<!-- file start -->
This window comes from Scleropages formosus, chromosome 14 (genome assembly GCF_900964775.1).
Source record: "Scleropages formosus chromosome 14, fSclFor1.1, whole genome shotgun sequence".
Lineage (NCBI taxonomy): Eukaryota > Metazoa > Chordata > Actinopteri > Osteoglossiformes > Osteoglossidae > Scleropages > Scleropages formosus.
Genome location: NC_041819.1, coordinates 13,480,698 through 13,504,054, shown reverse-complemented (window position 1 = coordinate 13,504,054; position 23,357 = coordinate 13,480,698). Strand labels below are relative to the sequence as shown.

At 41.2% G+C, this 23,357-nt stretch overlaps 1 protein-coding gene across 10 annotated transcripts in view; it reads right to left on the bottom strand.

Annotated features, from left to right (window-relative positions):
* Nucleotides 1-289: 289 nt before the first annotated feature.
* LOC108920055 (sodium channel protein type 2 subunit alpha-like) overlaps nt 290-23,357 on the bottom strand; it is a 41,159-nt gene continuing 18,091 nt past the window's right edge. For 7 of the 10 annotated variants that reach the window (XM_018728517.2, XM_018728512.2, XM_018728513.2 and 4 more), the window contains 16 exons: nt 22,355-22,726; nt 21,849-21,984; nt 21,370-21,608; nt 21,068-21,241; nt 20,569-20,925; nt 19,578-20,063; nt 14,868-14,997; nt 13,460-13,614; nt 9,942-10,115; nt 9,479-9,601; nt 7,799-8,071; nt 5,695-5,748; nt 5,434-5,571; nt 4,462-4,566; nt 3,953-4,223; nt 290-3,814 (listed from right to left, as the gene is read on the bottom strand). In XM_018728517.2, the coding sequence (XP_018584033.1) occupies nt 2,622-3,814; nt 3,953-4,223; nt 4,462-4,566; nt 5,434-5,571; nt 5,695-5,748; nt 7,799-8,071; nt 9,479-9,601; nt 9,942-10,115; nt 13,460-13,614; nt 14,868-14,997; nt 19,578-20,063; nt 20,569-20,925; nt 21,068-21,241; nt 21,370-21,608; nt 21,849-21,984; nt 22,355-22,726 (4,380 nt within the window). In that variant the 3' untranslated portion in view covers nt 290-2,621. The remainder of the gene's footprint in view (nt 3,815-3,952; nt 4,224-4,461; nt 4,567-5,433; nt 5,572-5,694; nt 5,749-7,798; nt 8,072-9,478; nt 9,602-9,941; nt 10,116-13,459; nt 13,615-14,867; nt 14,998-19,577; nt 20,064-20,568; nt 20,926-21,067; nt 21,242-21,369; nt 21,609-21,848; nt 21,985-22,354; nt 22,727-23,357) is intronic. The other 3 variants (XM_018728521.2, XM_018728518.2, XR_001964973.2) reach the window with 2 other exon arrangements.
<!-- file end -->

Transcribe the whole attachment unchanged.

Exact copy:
This window comes from Scleropages formosus, chromosome 14 (genome assembly GCF_900964775.1).
Source record: "Scleropages formosus chromosome 14, fSclFor1.1, whole genome shotgun sequence".
Lineage (NCBI taxonomy): Eukaryota > Metazoa > Chordata > Actinopteri > Osteoglossiformes > Osteoglossidae > Scleropages > Scleropages formosus.
Genome location: NC_041819.1, coordinates 13,480,698 through 13,504,054, shown reverse-complemented (window position 1 = coordinate 13,504,054; position 23,357 = coordinate 13,480,698). Strand labels below are relative to the sequence as shown.

At 41.2% G+C, this 23,357-nt stretch overlaps 1 protein-coding gene across 10 annotated transcripts in view; it reads right to left on the bottom strand.

Annotated features, from left to right (window-relative positions):
* Nucleotides 1-289: 289 nt before the first annotated feature.
* LOC108920055 (sodium channel protein type 2 subunit alpha-like) overlaps nt 290-23,357 on the bottom strand; it is a 41,159-nt gene continuing 18,091 nt past the window's right edge. For 7 of the 10 annotated variants that reach the window (XM_018728517.2, XM_018728512.2, XM_018728513.2 and 4 more), the window contains 16 exons: nt 22,355-22,726; nt 21,849-21,984; nt 21,370-21,608; nt 21,068-21,241; nt 20,569-20,925; nt 19,578-20,063; nt 14,868-14,997; nt 13,460-13,614; nt 9,942-10,115; nt 9,479-9,601; nt 7,799-8,071; nt 5,695-5,748; nt 5,434-5,571; nt 4,462-4,566; nt 3,953-4,223; nt 290-3,814 (listed from right to left, as the gene is read on the bottom strand). In XM_018728517.2, the coding sequence (XP_018584033.1) occupies nt 2,622-3,814; nt 3,953-4,223; nt 4,462-4,566; nt 5,434-5,571; nt 5,695-5,748; nt 7,799-8,071; nt 9,479-9,601; nt 9,942-10,115; nt 13,460-13,614; nt 14,868-14,997; nt 19,578-20,063; nt 20,569-20,925; nt 21,068-21,241; nt 21,370-21,608; nt 21,849-21,984; nt 22,355-22,726 (4,380 nt within the window). In that variant the 3' untranslated portion in view covers nt 290-2,621. The remainder of the gene's footprint in view (nt 3,815-3,952; nt 4,224-4,461; nt 4,567-5,433; nt 5,572-5,694; nt 5,749-7,798; nt 8,072-9,478; nt 9,602-9,941; nt 10,116-13,459; nt 13,615-14,867; nt 14,998-19,577; nt 20,064-20,568; nt 20,926-21,067; nt 21,242-21,369; nt 21,609-21,848; nt 21,985-22,354; nt 22,727-23,357) is intronic. The other 3 variants (XM_018728521.2, XM_018728518.2, XR_001964973.2) reach the window with 2 other exon arrangements.